A leading French academic and central bank policymaker has called bitcoin (BTC) a “myth” and a “pseudo-currency,” and dismissed the token’s chances of becoming money in the future, claiming that it fails to meet criteria currently fulfilled by fiat.
The claims were made in a paper released by the Banque de France, the country’s central bank. The paper was authored by Christian Pfister, an associate professor of economics and cryptocurrencies at the prestigious Pantheon-Sorbonne University. Pfister is also the director-general of the central bank’s Financial Stability and Operations department.
Pfister is thought to be one of the chief architects of the Banque de France’s central bank digital currency (CBDC) policy, which he also discusses in the document.
Pfister is generally dismissive of bitcoin’s chances of long-term success, claiming that “first-generation” tokens like BTC are part of a “search for a myth.”
He claims that bitcoin is primarily used to make “speculative investments” and for “carrying out payment transactions under a pseudonym, which helps to protect privacy but also facilitates the financing of illicit activities.”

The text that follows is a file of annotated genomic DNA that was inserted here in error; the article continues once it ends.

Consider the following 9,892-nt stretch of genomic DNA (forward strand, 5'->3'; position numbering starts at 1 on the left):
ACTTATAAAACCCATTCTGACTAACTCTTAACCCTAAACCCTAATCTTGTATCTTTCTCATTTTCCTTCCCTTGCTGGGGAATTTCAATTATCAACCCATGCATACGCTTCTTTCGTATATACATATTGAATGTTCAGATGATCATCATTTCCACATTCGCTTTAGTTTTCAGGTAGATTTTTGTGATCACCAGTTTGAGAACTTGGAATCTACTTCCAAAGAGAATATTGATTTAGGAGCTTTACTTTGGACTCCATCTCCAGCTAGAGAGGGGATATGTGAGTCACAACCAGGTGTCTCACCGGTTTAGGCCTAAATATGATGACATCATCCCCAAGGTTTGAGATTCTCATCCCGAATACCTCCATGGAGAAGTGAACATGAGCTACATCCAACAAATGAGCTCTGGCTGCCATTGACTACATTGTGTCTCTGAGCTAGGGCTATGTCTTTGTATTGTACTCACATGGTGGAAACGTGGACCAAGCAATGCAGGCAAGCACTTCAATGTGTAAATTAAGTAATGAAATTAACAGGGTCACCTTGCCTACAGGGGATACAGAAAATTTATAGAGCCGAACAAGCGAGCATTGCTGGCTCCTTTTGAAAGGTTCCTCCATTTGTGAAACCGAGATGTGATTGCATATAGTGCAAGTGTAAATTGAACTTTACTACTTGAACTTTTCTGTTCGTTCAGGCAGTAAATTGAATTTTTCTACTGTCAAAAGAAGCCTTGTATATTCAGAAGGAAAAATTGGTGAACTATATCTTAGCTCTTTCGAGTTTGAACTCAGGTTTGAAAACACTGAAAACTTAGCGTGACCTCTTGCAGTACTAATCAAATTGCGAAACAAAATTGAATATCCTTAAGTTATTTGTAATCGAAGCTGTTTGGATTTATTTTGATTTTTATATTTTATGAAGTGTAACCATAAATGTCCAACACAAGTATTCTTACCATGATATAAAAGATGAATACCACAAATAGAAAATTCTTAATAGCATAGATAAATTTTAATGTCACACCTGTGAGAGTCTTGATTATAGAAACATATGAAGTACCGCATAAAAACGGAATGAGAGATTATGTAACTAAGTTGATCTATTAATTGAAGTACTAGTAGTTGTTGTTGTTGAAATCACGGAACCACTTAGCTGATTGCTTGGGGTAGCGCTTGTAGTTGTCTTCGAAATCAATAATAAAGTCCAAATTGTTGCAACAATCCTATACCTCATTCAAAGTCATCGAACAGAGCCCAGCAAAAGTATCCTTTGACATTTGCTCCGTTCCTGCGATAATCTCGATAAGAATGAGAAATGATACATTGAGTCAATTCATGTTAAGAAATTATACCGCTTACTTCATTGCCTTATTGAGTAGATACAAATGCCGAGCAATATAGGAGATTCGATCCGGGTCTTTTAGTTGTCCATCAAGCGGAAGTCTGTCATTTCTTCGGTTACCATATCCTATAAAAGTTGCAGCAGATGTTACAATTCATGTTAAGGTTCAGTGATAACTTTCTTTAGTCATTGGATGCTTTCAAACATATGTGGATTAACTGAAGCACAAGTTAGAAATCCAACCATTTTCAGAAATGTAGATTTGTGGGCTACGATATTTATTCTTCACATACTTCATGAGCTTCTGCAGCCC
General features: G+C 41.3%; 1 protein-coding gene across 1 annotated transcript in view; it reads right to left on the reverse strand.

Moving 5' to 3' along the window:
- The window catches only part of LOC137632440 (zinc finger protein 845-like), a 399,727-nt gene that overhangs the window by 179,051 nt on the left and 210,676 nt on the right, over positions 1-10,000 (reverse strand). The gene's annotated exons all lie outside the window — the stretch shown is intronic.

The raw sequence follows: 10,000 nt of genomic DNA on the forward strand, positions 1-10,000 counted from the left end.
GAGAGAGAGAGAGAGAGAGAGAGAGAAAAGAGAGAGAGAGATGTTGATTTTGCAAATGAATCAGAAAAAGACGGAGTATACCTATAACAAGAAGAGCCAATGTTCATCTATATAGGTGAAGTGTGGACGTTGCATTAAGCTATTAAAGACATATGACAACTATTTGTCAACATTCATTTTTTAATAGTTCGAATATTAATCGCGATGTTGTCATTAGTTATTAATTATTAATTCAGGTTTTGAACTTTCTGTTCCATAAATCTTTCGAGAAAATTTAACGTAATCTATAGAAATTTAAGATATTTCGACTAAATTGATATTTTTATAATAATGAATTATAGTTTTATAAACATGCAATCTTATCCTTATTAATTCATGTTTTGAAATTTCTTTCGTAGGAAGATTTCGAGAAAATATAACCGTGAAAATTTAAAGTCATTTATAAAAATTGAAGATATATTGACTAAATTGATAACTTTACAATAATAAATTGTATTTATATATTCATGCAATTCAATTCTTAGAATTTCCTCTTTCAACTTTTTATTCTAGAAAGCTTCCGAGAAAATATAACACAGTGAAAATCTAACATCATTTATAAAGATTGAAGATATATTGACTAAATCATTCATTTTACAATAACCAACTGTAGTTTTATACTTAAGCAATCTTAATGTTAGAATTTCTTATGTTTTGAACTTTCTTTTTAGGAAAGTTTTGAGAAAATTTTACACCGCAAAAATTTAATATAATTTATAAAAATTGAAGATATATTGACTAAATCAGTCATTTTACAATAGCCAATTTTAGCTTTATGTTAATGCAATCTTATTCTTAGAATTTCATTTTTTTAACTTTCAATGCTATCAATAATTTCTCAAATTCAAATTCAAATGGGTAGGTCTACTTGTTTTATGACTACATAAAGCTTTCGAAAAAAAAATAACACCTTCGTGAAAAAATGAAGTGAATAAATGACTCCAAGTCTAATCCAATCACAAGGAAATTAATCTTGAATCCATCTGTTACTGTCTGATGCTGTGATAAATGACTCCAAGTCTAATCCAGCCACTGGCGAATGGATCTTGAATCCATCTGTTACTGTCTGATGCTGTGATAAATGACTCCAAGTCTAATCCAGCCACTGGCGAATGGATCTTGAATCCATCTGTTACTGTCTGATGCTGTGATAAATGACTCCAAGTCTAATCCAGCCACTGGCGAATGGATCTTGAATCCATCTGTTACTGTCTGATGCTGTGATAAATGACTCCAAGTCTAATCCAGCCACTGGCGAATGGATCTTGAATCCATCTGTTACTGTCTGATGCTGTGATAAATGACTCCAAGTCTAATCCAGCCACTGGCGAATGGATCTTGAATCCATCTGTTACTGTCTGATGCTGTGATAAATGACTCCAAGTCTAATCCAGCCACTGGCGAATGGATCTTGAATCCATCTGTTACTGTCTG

Quoting research published in The Review of Financial Studies late year, he echoes the claim that “an estimated quarter of the total number of bitcoin transactions, and nearly half in terms of value, are thought to be linked to illegal activities.”
He also says that BTC is used to transfer funds abroad, but adds,
“The downside for users, however, is that the associated fees are difficult to evaluate ex-ante due to price volatility in both legs of the transaction. The infrastructure may also become congested as it is ill-equipped to process mass payments.”
And like many before him, he rolls out the claim that bitcoin fails on all three counts to meet the three requirements of money as defined by classical economic theorists.
“Overall, bitcoin does not fulfill, or only partially fulfills the three functions of money. It is not a unit of account (it is rarely if ever used to price goods and services, in particular, labor and capital), nor is it a payment instrument (very few purchases of goods and services are settled in bitcoin), or a store of value (its exchange rate against other currencies, and hence its value in terms of goods and services, is too volatile).”